Long Pond State Forest
- Open for recreation: Year-round
- Fee: Free
- Contact Information:
- DEC Region Sherburne 7 Office: (607) 674-4017, M-F (8 am-4 pm); email: firstname.lastname@example.org
- Emergency, Law Enforcement & Rangers: (518) 408-5850 or 911
- Location: Smithville, Chenango County
- Wildlife Management Unit: 7M
- Map: View Long Pond State Forest Map || View Same Map as a PDF (1.3 MB) || Google Earth || State Lands Interactive Mapper
The 3,254-acre Long Pond State Forest offers a wide variety of habitats and recreational opportunities. The focal point of recreation in the Forest is 117-acre Long Pond.
Four miles of NYS snowmobile corridor trail pass through the forest. Several steel girded bridges have been constructed to enhance trail grooming. Snowmobilers, as well as hikers and equestrians, are welcome on the designated snowmobile trail during appropriate seasons. In addition, hunting for big and small game is a popular pursuit on the property. You can expect to encounter interesting terrain with many different plants and wildlife species.
General information on boating includes how-to and safety tips and links to rules and regulations.
Long Pond State Forest features boating on Long Pond. A boat launching ramp and parking area are located off State Route 41 at the northwestern corner of the pond. Non-motorized and motorized boats of 25 horsepower or less are permitted on Long Pond.
General information on paddling includes how-to and safety tips and links to rules & regulations.
Long Pond State Forest features paddling opportunities on Long Pond. The state forest features a hard surface boat ramp at the northwestern corner of the pond and a beach launch site in the northeastern corner of the pond.
General information on primitive camping includes how-to and safety tips and links to rules and regulations.
There are ten campsites around Long Pond each of which has a fireplace, parking pad and access to a community latrine. These ten camping sites around Long Pond are open all year on a first come, first serve basis. Camping is permitted at designated sites only. A day use area, with parking and picnic tables is located adjacent to the dam.
General information on fishing includes how-to and safety tips and links to seasons, rules and regulations.
Chain pickerel, largemouth bass and tiger musky are the main game fish found in the Long Pond. Black crappie, yellow perch, bluegill and pumpkinseed sunfish can also be found in the pond. Long Pond is also a very popular ice fishing location. A former State record Tiger musky was caught in Long Pond in 1983. Nearby Strong Brook and Pond Brook are trout streams that course through the forest. The 28-acre glacial Round Pond also has fish to tempt anglers. Long Pond is stocked annually with approximately 350 tiger musky. Statewide fishing regulations apply.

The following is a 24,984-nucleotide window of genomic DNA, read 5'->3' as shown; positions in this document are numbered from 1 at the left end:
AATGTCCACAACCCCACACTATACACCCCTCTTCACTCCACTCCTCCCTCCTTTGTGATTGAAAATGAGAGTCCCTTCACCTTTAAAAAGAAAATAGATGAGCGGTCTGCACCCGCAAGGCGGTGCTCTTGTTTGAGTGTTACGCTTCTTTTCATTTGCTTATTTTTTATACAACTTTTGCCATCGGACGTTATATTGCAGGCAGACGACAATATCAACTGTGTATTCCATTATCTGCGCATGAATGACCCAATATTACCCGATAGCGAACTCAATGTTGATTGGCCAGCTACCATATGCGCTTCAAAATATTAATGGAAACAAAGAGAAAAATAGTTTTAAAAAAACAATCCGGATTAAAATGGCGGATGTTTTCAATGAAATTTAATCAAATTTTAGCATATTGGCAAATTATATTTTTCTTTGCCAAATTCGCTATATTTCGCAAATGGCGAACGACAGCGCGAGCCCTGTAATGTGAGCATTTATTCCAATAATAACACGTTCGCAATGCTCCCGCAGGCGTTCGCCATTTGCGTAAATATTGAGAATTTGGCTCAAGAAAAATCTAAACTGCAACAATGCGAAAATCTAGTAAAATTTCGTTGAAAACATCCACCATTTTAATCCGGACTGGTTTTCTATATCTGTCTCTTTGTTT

General information on hiking includes how to and safety tips and links to rules and regulations. The snowmobile trail on the forest can be used as a hiking trails during the off-season.
General information on horseback riding includes hot-to and safety tips and links to rules and regulations.
There is a short multiple use trail at the south end of Long Pond, and the snowmobile corridor trail can be used for horseback riding from May 1 to October 31. Proof of current negative Coggins certificate is required for all horses and out-of-state horse owners are required to produce a 30-day health certificate.
Hunting & Trapping
Long Pond State Forest is open to hunting and trapping during appropriate seasons .
General information on snowmobiling includes how-to and safety tips and links to rues rules and regulations.
Long Pond State Forest features 4 miles of NYS snowmobile corridor trails. Several steel girded bridges have been constructed to enhance trail grooming. Snowmobilers, as well as hikers and equestrians, are welcome on the designated snowmobile trail during appropriate seasons.
General information on animals includes links to information about birds, mammals, fish, reptiles, amphibians and insects that inhabit or migrate through the state.
More than 400 acres of grass and brush land support breeding populations of two species of sparrows listed as special concern because their natural habitat is shrinking statewide. The Henslow sparrow and grasshopper sparrow both require large areas of grassland to survive. Management efforts continue to perpetuate this habitat. The bluebird, New York's official State bird, is also listed as a species of special concern because of habitat loss. Visitors will notice over two dozen strategically placed bluebird houses. These houses have attracted several nesting pairs.